We were discussing the terminology on wine labels, when Myron said, "I want to show you something." He opened a thick loose leaf binder to a specific  form and dropped the folder in front of me.

It was a BATF approval form he had submitted for "Malvasia Bianco," a new white wine that Beringer wanted to sell. "Read that," barked Myron, jabbing a purple stained finger at the Approve/Disapprove block and the typed entry: "Identify the primary grape in the blend: "Malvasia," or "Bianco"

Then, there was an interesting take on the Wine Market Council survey and the growing interest in the subject of ingredient labeling, by a fellow blogger. In a recent edition of "Fermentation," Tom Wark suggests the growing interest is because of the natural wine movement influence. Wark, no fan of natural wine, said that the movement's advocates are pressuring for wine labels to show a long list of ingredients.

Further, Wark says that findings in the WMC survey contradict articles and reports in various publications that consumers do want ingredients included on wine labels. As for the insistence on transparency, Wark warns that it "insinuates that something bad and nasty is being hidden" from consumers. 

Finally, there was this item, not directly about ingredient labeling, but more about information that might show up on a wine label and potentially cause consumer confusion.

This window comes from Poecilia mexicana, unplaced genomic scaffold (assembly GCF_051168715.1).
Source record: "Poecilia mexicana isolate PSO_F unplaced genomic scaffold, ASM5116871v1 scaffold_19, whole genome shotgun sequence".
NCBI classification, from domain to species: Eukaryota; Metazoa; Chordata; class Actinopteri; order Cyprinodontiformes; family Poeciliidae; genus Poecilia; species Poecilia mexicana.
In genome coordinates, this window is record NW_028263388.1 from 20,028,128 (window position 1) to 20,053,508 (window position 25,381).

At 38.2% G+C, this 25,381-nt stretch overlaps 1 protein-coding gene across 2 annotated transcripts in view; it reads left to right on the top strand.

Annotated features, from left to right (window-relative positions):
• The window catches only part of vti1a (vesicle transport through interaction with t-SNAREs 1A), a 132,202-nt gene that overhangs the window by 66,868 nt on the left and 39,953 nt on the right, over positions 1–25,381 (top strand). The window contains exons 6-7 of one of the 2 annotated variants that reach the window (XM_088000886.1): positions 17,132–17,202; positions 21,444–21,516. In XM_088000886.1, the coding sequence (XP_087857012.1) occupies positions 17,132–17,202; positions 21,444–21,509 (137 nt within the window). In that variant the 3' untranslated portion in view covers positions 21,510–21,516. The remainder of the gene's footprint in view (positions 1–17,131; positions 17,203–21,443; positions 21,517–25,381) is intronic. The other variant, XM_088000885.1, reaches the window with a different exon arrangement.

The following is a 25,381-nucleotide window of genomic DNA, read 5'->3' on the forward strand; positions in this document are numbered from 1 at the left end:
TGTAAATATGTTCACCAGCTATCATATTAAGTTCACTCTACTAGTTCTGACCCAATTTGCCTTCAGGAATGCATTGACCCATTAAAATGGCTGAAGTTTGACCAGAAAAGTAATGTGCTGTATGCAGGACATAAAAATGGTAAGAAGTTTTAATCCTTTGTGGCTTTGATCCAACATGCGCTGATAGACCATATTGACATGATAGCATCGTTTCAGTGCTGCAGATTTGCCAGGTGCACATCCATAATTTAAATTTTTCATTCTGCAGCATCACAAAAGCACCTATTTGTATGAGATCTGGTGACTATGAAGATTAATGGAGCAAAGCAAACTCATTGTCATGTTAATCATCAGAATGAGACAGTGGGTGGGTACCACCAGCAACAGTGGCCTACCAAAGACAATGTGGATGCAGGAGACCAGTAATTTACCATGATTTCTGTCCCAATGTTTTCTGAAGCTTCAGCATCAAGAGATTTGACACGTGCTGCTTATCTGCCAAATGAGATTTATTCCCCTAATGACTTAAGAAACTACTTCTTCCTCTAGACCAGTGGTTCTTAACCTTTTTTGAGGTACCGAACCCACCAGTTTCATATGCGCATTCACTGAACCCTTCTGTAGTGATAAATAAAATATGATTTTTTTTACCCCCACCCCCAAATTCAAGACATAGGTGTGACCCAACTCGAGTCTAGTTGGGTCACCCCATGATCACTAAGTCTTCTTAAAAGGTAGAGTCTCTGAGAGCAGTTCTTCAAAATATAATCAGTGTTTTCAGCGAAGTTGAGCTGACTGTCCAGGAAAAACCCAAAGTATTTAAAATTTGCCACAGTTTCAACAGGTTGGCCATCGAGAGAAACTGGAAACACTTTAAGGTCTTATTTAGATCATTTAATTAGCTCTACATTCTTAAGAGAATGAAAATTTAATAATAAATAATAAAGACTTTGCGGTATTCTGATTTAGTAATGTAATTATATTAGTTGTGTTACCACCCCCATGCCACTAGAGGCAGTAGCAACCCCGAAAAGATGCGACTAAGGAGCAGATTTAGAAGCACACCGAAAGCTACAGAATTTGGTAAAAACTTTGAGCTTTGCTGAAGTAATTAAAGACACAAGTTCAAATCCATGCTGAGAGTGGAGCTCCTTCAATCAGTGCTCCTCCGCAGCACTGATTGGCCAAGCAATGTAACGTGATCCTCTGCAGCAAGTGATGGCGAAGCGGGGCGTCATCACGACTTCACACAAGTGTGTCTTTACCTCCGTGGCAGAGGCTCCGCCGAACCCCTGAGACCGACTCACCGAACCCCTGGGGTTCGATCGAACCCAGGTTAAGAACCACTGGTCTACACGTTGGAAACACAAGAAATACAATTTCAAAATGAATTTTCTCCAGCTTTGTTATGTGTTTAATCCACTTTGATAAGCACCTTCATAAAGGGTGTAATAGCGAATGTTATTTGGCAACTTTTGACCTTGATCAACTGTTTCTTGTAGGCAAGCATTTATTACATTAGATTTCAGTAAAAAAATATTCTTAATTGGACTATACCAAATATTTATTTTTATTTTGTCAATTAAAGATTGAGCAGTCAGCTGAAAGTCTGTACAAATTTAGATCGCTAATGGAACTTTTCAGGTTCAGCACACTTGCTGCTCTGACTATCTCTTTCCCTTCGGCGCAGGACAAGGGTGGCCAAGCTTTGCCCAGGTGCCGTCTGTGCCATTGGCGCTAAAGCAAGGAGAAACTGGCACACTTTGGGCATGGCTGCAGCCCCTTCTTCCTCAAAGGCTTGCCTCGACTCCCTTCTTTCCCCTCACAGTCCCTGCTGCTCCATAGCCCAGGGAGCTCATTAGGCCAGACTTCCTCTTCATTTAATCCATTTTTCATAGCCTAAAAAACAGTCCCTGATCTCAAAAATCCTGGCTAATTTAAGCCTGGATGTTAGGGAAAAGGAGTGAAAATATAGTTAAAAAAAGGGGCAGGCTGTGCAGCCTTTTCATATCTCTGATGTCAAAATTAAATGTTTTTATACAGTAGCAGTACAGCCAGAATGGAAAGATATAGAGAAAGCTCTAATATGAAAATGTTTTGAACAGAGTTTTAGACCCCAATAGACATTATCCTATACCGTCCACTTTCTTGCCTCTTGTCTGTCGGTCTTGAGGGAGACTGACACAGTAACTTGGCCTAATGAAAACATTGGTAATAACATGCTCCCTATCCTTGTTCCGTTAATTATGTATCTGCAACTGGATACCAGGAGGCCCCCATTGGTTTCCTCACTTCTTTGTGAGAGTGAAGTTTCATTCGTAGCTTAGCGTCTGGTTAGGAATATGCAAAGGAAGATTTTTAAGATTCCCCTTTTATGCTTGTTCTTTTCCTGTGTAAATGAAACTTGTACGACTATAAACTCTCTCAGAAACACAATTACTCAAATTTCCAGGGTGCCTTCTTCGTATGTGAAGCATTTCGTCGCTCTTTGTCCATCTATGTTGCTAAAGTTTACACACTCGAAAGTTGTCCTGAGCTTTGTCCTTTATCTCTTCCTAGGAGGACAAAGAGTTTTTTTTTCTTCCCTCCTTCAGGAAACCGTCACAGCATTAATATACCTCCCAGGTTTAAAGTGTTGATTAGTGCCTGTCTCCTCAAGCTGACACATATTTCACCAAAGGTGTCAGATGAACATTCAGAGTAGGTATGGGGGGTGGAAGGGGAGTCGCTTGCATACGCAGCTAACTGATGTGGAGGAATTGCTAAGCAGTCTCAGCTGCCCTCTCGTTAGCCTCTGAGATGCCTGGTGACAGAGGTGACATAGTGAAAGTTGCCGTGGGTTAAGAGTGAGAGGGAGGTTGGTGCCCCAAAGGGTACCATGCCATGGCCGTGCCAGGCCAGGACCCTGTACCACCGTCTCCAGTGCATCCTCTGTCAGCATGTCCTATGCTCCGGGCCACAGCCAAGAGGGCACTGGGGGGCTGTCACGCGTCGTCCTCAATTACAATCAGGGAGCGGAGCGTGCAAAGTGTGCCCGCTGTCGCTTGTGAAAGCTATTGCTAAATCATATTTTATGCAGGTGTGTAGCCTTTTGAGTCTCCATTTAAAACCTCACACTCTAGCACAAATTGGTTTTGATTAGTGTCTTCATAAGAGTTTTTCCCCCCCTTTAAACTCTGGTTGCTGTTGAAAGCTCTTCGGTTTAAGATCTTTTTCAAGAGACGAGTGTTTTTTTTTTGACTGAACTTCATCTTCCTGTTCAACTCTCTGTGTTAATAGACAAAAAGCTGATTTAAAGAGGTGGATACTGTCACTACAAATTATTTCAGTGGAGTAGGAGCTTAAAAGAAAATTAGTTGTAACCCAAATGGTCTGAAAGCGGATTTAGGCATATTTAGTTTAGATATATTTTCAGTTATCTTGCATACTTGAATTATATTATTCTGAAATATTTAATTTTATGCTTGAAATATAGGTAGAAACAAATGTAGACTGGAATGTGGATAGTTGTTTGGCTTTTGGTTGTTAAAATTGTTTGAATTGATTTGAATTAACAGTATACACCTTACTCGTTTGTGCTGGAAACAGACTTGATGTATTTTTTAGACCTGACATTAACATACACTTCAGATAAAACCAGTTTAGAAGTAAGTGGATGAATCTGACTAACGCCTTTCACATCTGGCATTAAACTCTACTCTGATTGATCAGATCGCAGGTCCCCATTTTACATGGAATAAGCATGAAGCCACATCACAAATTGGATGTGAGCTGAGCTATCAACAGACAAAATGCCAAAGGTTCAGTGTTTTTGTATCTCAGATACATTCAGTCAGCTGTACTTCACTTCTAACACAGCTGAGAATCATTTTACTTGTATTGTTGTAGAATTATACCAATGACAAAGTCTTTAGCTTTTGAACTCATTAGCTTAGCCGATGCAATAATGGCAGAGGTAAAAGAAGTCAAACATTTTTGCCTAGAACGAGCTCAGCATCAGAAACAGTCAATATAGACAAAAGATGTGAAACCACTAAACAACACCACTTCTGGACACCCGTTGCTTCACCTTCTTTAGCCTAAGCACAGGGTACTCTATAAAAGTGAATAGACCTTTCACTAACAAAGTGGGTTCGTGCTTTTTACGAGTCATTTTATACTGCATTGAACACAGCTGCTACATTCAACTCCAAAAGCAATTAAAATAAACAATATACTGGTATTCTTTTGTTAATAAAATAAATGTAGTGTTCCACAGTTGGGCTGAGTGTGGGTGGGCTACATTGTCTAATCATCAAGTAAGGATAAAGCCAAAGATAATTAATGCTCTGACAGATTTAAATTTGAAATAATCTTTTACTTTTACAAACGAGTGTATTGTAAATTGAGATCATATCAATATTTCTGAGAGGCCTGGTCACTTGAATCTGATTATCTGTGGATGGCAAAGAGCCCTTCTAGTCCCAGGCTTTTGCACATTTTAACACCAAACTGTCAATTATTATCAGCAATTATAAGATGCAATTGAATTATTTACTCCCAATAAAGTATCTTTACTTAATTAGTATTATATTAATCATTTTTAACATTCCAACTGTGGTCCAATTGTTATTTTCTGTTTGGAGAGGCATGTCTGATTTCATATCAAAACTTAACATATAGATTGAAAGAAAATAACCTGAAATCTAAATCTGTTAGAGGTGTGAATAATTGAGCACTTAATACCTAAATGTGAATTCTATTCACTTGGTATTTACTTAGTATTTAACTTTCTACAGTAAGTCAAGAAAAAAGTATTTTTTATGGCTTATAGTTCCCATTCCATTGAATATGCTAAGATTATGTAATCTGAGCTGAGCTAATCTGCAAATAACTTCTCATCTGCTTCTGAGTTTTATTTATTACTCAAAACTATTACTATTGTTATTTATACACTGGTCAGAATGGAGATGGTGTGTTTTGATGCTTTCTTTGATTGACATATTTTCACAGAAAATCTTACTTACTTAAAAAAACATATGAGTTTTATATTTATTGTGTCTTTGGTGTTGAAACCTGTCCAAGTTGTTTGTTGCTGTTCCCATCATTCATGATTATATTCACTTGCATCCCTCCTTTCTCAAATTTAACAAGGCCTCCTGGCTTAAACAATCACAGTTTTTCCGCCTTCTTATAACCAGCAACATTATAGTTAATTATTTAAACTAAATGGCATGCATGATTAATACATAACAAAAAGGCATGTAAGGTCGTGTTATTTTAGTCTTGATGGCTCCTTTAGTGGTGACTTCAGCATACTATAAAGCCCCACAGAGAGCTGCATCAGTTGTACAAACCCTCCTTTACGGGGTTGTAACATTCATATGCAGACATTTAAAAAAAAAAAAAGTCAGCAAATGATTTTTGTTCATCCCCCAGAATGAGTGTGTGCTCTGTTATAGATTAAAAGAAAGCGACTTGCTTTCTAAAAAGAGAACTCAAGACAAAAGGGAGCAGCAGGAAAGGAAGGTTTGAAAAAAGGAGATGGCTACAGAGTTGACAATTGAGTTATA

A bulletin from the Alcohol Tobacco Tax and Trade Bureau (TTB), part of the Department of the Treasury (formerly, Bureau of Alcohol, Tobacco and Firearms), mentioned the approval for American wine labels of five new grapes: Camminare Noir, Passeanto Noir, Errante Noir, Ambulo Blanc and Caminante Blanc. The advantage of the new grapes, the bulletin explains, is the new grapes are resistant to Pierce's Disease, a feared bacterial disease that destroys vines and costs growers $100 million a year.  

The five new grapes were developed at the University of California Davis as part of a long-standing program to help the California wine industry with solutions to costly problems.

Any effort to control Pierce's Disease is to be applauded, yet I found the grape names odd and wondered about the likelihood of growers replacing highly valued and money-making grapes like Cabernet Sauvignon with these new grapes?  And, more to the point: Will we will ever see these new grapes on a wine label?

We are at a time when there is a demand for transparency in everything we say and do. Does that mean wine labels should be loaded down with data that may not improve the wine buying experience?  After decades of asking wine consumers what will help them make more informed buying decisions, this is what I heard over and over and what I believe: "How does the wine taste and how much does it cost?" 

Update: A new ruling from TTB, effective September 29 now makes TTB guidance on wine label ingredient more consistent with that of the Food and Drug Administration (FDA) addressing nutrition information including calorie, carbohydrate, protein and fat content in wine, beer and spirits. The last time TTB ruled on nutrition labeling was 2004.


Next blog: California Pinot Noir